Here’s to the witnesses. Here’s to the ordinary Americans who, happening upon a grisly scene — the life of a defenseless man, George Floyd, being slowly snuffed out by a uniformed officer of the law — reacted in ways extraordinary for our cold-hearted times: They reacted with humanity. Recognizing another human being was in mortal danger and in desperate need of help, these human beings wanted to extend that help, they wanted to intervene, they wanted to save his life.

For that human impulse alone, at a time when simple fellow-feeling in the body politic is almost nil, these witnesses…

Sixteenth in a series, Notes from a Plague-Time

I would have to be a hope-killing misanthrope to recommend theatrical fare that added to our psychic load of bearing up during a deadly global pandemic, now entering its second year. I am a humanity-loving realist who understands we must manufacture our hope.

But these two plays both contain an “I hate” statement at their heart that enables their voicer to do battle with the downward thrust of the material. In “The Catastrophist,” a virologist, whose specialty is predicting and planning for viral pandemics, states flatly: “I hate pandemics!” In “On Beckett/In…

Human rights — the pre-eminence of the rights of the human being vis-à-vis the state — was presumably to be restored as a central focus of American foreign policy, once the Transactor-in-Chief (Donald Trump) left office and President Joe Biden assumed power.

Proponents of realpolitik — pragmatic, interest-driven politics — discount a human rights-based politics as a moral nice-to-have. But, at present, another kind of realpolitik, global in scope, is in play: Democracies around the world are losing ground and autocrats are gaining it, by takeover — and thus, the human being needs all the help he/she can get.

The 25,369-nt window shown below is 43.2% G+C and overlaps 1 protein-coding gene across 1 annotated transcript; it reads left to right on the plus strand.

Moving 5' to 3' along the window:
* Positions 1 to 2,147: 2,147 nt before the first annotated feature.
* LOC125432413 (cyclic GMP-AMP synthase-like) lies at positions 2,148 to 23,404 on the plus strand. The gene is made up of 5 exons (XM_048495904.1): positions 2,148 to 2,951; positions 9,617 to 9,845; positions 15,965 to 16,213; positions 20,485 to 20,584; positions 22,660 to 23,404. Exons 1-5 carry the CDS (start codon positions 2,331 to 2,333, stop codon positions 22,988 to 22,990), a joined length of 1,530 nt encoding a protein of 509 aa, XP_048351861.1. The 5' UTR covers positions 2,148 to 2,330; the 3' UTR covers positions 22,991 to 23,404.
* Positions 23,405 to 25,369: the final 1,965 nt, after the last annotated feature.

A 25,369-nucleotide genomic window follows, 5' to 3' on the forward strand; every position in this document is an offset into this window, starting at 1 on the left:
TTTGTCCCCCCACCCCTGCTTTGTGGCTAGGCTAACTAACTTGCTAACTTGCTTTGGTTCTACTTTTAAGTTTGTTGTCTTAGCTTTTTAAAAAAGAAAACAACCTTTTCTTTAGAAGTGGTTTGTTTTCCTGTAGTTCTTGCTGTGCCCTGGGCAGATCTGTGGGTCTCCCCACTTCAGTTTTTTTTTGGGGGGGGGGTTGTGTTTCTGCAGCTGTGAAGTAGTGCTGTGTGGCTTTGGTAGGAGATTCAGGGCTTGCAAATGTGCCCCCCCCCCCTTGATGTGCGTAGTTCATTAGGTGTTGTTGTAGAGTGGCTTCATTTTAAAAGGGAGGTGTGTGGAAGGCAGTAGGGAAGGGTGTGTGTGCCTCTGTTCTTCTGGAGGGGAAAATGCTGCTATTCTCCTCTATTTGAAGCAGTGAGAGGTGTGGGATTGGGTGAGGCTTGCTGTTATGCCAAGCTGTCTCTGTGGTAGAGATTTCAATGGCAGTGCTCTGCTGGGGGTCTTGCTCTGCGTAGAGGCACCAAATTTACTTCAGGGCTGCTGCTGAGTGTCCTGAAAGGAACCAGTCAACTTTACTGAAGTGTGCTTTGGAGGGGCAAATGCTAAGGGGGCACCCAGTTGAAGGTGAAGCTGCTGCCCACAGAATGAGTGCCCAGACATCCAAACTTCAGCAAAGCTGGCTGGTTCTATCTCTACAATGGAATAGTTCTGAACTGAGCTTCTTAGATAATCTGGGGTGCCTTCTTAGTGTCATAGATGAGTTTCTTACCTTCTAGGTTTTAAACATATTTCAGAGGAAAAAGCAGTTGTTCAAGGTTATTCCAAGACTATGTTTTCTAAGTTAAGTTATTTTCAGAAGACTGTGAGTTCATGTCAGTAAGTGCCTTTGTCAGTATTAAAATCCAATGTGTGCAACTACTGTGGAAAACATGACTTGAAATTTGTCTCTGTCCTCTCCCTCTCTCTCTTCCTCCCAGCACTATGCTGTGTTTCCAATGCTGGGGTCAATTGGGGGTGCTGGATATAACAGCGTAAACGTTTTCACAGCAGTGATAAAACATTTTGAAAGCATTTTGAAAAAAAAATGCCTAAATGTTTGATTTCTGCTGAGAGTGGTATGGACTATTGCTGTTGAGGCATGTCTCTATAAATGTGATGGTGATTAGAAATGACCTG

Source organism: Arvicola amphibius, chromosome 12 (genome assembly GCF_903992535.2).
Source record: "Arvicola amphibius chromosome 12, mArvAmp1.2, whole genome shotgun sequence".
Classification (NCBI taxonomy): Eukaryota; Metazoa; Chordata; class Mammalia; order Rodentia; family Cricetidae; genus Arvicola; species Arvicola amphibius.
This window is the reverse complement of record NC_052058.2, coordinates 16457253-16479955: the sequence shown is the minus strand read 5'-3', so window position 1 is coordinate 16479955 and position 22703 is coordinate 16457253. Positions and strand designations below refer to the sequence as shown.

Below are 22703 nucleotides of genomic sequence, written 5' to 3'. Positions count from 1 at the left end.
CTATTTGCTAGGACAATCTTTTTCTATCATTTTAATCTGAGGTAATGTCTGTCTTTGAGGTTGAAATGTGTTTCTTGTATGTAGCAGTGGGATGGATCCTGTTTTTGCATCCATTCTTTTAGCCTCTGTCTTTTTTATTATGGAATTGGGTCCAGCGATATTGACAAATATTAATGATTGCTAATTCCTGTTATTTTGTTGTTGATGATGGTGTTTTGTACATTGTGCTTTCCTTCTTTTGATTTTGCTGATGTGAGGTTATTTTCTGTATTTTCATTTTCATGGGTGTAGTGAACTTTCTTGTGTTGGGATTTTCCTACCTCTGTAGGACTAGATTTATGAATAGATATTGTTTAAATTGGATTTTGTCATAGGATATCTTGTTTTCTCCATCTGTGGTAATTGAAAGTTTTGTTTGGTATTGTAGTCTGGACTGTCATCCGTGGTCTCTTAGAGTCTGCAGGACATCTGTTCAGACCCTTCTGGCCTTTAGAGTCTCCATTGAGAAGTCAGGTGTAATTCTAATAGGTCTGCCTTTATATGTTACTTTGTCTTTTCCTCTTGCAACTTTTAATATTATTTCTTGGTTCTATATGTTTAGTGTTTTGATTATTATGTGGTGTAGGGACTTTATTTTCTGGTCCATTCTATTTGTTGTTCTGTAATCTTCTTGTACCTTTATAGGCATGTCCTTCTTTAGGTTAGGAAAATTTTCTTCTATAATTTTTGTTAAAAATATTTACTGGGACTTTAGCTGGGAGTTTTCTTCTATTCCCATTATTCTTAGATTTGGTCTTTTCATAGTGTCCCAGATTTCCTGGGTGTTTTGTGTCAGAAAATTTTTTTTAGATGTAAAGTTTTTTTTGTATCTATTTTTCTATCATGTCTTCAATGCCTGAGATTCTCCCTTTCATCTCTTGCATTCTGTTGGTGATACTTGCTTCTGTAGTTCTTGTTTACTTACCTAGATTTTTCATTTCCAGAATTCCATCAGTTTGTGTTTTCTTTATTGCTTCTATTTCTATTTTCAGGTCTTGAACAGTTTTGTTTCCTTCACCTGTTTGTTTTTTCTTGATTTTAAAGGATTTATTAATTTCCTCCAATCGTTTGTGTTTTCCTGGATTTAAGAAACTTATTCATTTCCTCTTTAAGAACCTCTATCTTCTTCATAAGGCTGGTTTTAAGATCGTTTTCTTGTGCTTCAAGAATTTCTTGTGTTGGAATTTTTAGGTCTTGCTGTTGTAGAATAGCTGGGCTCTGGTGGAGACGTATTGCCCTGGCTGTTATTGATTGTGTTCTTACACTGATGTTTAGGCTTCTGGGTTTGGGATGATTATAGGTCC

Chris Slupski / Unsplash

“If destruction be our lot, we must ourselves be its author and finisher. As a nation of freemen, we must live through all time, or die by suicide.”

Abraham Lincoln enunciated this profound truth when he was a young man of 28, a state legislator with stirrings of national ambition. In his Lyceum Address, he laid out his evolving understanding of the nature of American Democracy, then just 50 years old — a system of government created by our ancestors “to display before an admiring world” the “truth of a proposition,” hitherto deemed “problematical,” namely, “the capability of a people…

Chris Slupski / Unsplash

“Things fall apart, the centre cannot hold.” Irish poet William Butler Yeats voiced his foreboding — of things falling apart — in 1919, after the conclusion of World War I, which for the poet settled little. He imagined a “rough beast” slouching onward, heralding more terror, and those terrors — World War II, the Holocaust — did come to be. “Mere anarchy is loosed upon the world,” he wrote. “The best lack all conviction, while the worst / Are full of passionate intensity.”

Things seem to be falling apart in America in this post-Trump, mid-pandemic moment. Even with the new…